STEP 1: Pick a topic
A good paper or project often comes from a topic that interests you. In step one, you will want to think about a topic of interest. Is the topic too broad or too narrow? If it is too broad you may be finding thousands of articles that seem pertinent and if too narrow, you may not find enough information.

Keep in mind that your topic may change after finding articles of interest. 

Try some of these suggestions:  
  • Look through your class texts for something of interest  
  • Look through a general source providing background information such as Credo Reference  
  • Find specific interests in searching (Oregon Tech Library catalogElectronic Resources)   
  • Flip through some journals relevant to the topic 
  • Talk to your professor, classmates, librarian in your subject of interest  
Information: Mind Map (expand or narrow a topic)
Mind Map is a feature in Credo Reference.  

Watch this 2 minute presentation, What is the Mind Map? 

It will explain how to reach the mind map, to brainstorm, build research vocabulary, uncover connection
s, and find fact-based information. You may print the map as a PDF or embed this tool. Here is a mind map on cultural diversity.
      Iris Godwin                    Alla Powers
    541-885-1965                 541-885-1774
                    Research Help

How do I reach the "Electronic Resources” from the library website?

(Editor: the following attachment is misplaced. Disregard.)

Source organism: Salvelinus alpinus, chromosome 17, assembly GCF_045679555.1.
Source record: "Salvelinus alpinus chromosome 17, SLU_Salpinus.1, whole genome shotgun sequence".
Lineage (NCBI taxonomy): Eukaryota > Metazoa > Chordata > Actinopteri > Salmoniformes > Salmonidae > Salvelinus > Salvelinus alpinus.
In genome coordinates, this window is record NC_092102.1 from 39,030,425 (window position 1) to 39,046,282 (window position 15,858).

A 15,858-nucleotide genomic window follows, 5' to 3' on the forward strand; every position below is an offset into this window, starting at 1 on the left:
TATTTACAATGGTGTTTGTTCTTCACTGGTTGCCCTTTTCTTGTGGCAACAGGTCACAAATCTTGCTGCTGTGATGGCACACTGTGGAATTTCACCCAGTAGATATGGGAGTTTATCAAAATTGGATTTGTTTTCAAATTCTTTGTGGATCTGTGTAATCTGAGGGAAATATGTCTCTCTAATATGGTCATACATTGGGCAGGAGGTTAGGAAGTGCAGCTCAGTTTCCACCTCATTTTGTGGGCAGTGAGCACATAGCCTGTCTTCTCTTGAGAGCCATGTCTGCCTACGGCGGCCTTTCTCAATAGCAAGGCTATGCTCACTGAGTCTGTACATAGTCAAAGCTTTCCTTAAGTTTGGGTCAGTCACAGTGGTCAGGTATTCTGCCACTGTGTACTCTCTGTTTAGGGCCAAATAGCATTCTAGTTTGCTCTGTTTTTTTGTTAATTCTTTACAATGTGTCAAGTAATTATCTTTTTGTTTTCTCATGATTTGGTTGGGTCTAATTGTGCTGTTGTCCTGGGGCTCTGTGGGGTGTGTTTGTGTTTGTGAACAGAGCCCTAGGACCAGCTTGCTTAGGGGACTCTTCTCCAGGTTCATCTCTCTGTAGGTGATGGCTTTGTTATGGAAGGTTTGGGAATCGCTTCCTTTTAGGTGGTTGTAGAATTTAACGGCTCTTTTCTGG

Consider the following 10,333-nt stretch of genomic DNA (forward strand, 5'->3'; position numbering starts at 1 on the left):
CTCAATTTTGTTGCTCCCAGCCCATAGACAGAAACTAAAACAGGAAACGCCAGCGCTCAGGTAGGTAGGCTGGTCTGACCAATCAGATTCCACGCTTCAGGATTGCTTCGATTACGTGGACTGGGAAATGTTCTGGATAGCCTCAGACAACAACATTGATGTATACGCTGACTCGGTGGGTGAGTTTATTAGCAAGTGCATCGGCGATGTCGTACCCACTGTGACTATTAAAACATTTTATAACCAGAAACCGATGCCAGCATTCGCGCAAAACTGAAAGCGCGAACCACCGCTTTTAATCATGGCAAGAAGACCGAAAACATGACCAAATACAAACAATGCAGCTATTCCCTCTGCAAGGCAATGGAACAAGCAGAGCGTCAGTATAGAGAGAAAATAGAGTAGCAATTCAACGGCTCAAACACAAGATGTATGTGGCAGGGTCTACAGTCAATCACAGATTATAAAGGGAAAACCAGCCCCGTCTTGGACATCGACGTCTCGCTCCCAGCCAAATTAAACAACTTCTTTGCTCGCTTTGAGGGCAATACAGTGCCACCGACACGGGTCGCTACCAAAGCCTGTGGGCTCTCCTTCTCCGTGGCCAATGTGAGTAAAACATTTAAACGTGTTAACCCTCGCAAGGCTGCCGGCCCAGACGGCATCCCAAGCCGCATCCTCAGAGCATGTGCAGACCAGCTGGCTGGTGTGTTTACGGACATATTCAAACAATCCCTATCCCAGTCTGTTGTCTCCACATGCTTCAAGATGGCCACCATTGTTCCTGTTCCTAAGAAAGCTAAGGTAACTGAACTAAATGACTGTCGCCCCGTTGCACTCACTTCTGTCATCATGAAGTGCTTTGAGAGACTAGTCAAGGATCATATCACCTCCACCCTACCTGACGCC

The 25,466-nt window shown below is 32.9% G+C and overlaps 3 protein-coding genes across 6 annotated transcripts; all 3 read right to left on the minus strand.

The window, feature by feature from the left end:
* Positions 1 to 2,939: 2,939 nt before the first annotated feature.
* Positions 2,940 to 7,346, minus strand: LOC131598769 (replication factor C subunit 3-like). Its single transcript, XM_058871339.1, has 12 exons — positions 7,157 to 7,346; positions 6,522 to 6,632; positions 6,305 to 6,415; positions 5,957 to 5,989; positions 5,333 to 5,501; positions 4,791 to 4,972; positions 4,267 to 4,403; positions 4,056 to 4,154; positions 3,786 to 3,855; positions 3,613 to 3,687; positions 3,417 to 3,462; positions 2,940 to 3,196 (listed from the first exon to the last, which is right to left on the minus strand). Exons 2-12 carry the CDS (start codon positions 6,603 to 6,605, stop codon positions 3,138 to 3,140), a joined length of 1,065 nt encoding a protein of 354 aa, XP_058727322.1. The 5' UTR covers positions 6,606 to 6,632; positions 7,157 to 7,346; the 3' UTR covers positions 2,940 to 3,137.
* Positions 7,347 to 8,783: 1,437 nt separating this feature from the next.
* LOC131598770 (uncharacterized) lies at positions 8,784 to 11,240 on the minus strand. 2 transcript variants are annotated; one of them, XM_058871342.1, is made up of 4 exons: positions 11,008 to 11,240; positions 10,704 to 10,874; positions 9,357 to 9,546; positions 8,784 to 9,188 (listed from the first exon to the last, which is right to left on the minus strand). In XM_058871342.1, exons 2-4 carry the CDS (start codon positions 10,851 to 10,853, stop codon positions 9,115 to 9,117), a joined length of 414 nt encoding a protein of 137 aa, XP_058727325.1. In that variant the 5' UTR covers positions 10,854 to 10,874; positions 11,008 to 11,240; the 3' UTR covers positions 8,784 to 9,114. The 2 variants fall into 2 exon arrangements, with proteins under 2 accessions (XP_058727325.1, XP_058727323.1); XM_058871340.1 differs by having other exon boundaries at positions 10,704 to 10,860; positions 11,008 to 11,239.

TECHweb, find Libraries, Electronic Resources 

Oregon Tech homepage, select Academics,  Libraries, Electronic Resources or select the QUICKLINKS folder, Library.  
Use the direct link (Login)  

Once you have clicked on an electronic resource, you may need to login with your Oregon Tech ID and password.
STEP 2, 3, 4
Work on these steps before you start to search for articles.  

Step 2: Formulate a preliminary research question. If you have difficulty with this, librarians or your instructor are glad to help.  
Step 3: From your question glean 2-3 meaningful keywords, preferably nouns, that best describe your topic.

Step 4: Find more keywords or synonyms in dictionaries, thesauri, encyclopedias, from the library catalog, or in the abstracts of articles first retrieved.  
Do you need help with choosing search terms? Contact a librarian. 
STEP 5. Search Interdisiplinary Electronic Resource (ER)
To perform preliminary searching: in an interdisciplinary database you may search:  
Academic Search Complete  (published by EBSCOhost) See tutorial below. 

Next is a presentation on how to search and use the features of "Academic Search Complete" by EBSCOhost. The library has many resources produced by this company. Much of what is taught may be applied in these resources. 
Introduction to EBSCOhost - Tutorial - Example of Academic Search Complete
Research Tool - Use Boolean Operators
Connect the search terms chosen previously to formulate search strings. For this purpose, researchers use Boolean Operators: AND, OR and NOT. The best way to visualize the function of each connector is to look at a Venn diagram. The colored area indicates the number of items with the terms that will be retrieved in each case.